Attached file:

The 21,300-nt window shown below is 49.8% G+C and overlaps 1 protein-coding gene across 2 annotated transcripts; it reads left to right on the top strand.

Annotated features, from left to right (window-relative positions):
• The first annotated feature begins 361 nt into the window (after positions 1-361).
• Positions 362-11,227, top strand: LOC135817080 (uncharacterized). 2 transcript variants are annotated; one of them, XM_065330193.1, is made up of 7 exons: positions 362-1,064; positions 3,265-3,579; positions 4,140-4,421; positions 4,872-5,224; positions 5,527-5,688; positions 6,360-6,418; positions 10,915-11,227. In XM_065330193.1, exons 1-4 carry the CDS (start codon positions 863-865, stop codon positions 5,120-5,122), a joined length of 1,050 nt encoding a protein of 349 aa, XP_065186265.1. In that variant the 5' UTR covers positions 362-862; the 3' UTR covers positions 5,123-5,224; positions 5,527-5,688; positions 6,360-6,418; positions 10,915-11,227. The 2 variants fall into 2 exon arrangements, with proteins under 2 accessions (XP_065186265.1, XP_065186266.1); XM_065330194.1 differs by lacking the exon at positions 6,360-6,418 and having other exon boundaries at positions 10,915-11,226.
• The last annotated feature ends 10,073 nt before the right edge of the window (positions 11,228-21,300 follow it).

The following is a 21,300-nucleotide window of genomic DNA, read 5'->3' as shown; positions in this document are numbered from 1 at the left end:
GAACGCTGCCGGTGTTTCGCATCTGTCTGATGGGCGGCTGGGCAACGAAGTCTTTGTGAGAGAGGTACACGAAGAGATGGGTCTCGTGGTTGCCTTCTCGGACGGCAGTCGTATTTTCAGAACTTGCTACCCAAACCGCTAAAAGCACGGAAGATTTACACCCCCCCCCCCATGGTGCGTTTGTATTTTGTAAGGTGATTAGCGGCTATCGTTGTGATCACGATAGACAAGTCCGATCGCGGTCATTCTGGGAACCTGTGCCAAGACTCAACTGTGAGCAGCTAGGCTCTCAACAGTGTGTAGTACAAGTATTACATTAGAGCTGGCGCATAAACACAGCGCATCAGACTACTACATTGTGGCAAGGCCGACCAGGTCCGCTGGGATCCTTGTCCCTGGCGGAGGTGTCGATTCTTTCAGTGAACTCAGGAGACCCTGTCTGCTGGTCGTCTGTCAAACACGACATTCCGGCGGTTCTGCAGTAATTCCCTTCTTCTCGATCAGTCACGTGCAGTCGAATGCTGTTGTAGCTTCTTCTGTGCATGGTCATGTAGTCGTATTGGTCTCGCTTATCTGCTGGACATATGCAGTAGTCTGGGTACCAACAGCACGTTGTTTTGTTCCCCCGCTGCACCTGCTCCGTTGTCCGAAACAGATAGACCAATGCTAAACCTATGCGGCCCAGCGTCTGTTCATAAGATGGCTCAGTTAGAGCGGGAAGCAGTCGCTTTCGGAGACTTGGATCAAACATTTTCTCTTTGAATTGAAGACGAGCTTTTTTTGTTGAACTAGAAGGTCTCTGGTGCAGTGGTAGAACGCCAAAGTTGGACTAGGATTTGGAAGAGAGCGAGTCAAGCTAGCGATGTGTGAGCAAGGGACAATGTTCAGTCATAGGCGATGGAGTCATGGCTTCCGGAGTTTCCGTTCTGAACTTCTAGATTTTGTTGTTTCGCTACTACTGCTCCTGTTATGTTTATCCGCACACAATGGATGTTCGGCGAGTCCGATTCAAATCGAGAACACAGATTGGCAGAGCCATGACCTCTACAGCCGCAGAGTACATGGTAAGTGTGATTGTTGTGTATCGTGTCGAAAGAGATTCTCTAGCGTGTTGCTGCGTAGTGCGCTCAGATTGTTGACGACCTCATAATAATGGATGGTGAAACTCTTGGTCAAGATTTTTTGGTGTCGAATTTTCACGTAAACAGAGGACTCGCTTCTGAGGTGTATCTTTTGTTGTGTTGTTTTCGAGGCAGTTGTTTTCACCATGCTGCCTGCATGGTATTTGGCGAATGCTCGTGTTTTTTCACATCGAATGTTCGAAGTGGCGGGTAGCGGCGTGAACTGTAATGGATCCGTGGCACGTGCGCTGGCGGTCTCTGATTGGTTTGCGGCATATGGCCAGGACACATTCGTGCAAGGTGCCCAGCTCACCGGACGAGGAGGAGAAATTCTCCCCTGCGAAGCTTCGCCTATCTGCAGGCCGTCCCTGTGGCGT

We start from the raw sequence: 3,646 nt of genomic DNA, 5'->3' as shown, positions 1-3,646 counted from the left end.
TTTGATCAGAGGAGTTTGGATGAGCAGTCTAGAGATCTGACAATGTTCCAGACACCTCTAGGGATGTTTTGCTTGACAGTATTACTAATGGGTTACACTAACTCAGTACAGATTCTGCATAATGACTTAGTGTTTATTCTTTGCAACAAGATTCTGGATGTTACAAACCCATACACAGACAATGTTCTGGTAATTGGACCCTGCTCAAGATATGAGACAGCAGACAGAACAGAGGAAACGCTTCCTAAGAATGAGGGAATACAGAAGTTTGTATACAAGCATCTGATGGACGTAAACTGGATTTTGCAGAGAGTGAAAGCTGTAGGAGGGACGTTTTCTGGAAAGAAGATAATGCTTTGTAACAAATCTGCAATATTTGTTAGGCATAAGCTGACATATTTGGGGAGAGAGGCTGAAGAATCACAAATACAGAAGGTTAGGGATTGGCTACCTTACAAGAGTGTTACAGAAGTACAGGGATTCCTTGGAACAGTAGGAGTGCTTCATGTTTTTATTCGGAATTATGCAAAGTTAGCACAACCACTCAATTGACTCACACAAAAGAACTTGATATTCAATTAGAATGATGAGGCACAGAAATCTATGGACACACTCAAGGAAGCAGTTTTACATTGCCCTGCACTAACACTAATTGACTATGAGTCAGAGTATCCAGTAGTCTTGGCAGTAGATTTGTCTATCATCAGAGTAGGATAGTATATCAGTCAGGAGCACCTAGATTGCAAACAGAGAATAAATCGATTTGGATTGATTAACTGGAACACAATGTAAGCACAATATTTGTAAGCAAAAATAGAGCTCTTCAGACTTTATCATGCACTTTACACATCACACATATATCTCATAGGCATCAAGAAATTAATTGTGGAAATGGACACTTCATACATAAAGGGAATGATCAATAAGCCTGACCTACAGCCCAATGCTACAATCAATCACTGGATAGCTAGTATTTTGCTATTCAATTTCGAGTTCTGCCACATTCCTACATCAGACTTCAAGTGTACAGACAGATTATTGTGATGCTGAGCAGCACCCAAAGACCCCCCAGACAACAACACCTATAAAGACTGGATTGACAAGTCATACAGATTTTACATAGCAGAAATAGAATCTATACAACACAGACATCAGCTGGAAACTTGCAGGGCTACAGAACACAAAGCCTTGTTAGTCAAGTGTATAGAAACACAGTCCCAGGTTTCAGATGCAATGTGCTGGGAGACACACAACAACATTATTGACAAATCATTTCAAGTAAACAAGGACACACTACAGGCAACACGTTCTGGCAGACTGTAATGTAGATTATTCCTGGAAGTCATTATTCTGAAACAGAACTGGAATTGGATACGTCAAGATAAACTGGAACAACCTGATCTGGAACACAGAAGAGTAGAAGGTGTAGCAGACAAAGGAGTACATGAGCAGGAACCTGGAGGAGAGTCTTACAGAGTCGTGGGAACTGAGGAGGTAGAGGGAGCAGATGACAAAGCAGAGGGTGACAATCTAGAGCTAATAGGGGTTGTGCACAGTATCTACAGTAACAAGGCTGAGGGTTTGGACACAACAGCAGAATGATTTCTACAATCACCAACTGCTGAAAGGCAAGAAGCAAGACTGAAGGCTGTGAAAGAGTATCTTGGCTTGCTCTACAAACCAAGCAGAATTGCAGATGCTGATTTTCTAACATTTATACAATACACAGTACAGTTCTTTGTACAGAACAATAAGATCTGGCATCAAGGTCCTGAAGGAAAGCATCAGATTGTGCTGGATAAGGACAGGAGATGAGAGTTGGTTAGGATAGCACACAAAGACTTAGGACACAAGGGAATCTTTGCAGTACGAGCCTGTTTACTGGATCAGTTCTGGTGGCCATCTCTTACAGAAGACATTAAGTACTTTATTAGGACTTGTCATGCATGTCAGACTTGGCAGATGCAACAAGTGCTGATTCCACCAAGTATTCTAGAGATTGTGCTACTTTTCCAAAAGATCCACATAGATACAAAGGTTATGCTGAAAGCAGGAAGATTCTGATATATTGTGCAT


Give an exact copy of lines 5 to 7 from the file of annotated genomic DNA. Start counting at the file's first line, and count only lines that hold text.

• The last annotated feature ends 10,073 nt before the right edge of the window (positions 11,228-21,300 follow it).

The following is a 21,300-nucleotide window of genomic DNA, read 5'->3' as shown; positions in this document are numbered from 1 at the left end:
GAACGCTGCCGGTGTTTCGCATCTGTCTGATGGGCGGCTGGGCAACGAAGTCTTTGTGAGAGAGGTACACGAAGAGATGGGTCTCGTGGTTGCCTTCTCGGACGGCAGTCGTATTTTCAGAACTTGCTACCCAAACCGCTAAAAGCACGGAAGATTTACACCCCCCCCCCCATGGTGCGTTTGTATTTTGTAAGGTGATTAGCGGCTATCGTTGTGATCACGATAGACAAGTCCGATCGCGGTCATTCTGGGAACCTGTGCCAAGACTCAACTGTGAGCAGCTAGGCTCTCAACAGTGTGTAGTACAAGTATTACATTAGAGCTGGCGCATAAACACAGCGCATCAGACTACTACATTGTGGCAAGGCCGACCAGGTCCGCTGGGATCCTTGTCCCTGGCGGAGGTGTCGATTCTTTCAGTGAACTCAGGAGACCCTGTCTGCTGGTCGTCTGTCAAACACGACATTCCGGCGGTTCTGCAGTAATTCCCTTCTTCTCGATCAGTCACGTGCAGTCGAATGCTGTTGTAGCTTCTTCTGTGCATGGTCATGTAGTCGTATTGGTCTCGCTTATCTGCTGGACATATGCAGTAGTCTGGGTACCAACAGCACGTTGTTTTGTTCCCCCGCTGCACCTGCTCCGTTGTCCGAAACAGATAGACCAATGCTAAACCTATGCGGCCCAGCGTCTGTTCATAAGATGGCTCAGTTAGAGCGGGAAGCAGTCGCTTTCGGAGACTTGGATCAAACATTTTCTCTTTGAATTGAAGACGAGCTTTTTTTGTTGAACTAGAAGGTCTCTGGTGCAGTGGTAGAACGCCAAAGTTGGACTAGGATTTGGAAGAGAGCGAGTCAAGCTAGCGATGTGTGAGCAAGGGACAATGTTCAGTCATAGGCGATGGAGTCATGGCTTCCGGAGTTTCCGTTCTGAACTTCTAGATTTTGTTGTTTCGCTACTACTGCTCCTGTTATGTTTATCCGCACACAATGGATGTTCGGCGAGTCCGATTCAAATCGAGAACACAGATTGGCAGAGCCATGACCTCTACAGCCGCAGAGTACATGGTAAGTGTGATTGTTGTGTATCGTGTCGAAAGAGATTCTCTAGCGTGTTGCTGCGTAGTGCGCTCAGATTGTTGACGACCTCATAATAATGGATGGTGAAACTCTTGGTCAAGATTTTTTGGTGTCGAATTTTCACGTAAACAGAGGACTCGCTTCTGAGGTGTATCTTTTGTTGTGTTGTTTTCGAGGCAGTTGTTTTCACCATGCTGCCTGCATGGTATTTGGCGAATGCTCGTGTTTTTTCACATCGAATGTTCGAAGTGGCGGGTAGCGGCGTGAACTGTAATGGATCCGTGGCACGTGCGCTGGCGGTCTCTGATTGGTTTGCGGCATATGGCCAGGACACATTCGTGCAAGGTGCCCAGCTCACCGGACGAGGAGGAGAAATTCTCCCCTGCGAAGCTTCGCCTATCTGCAGGCCGTCCCTGTGGCGT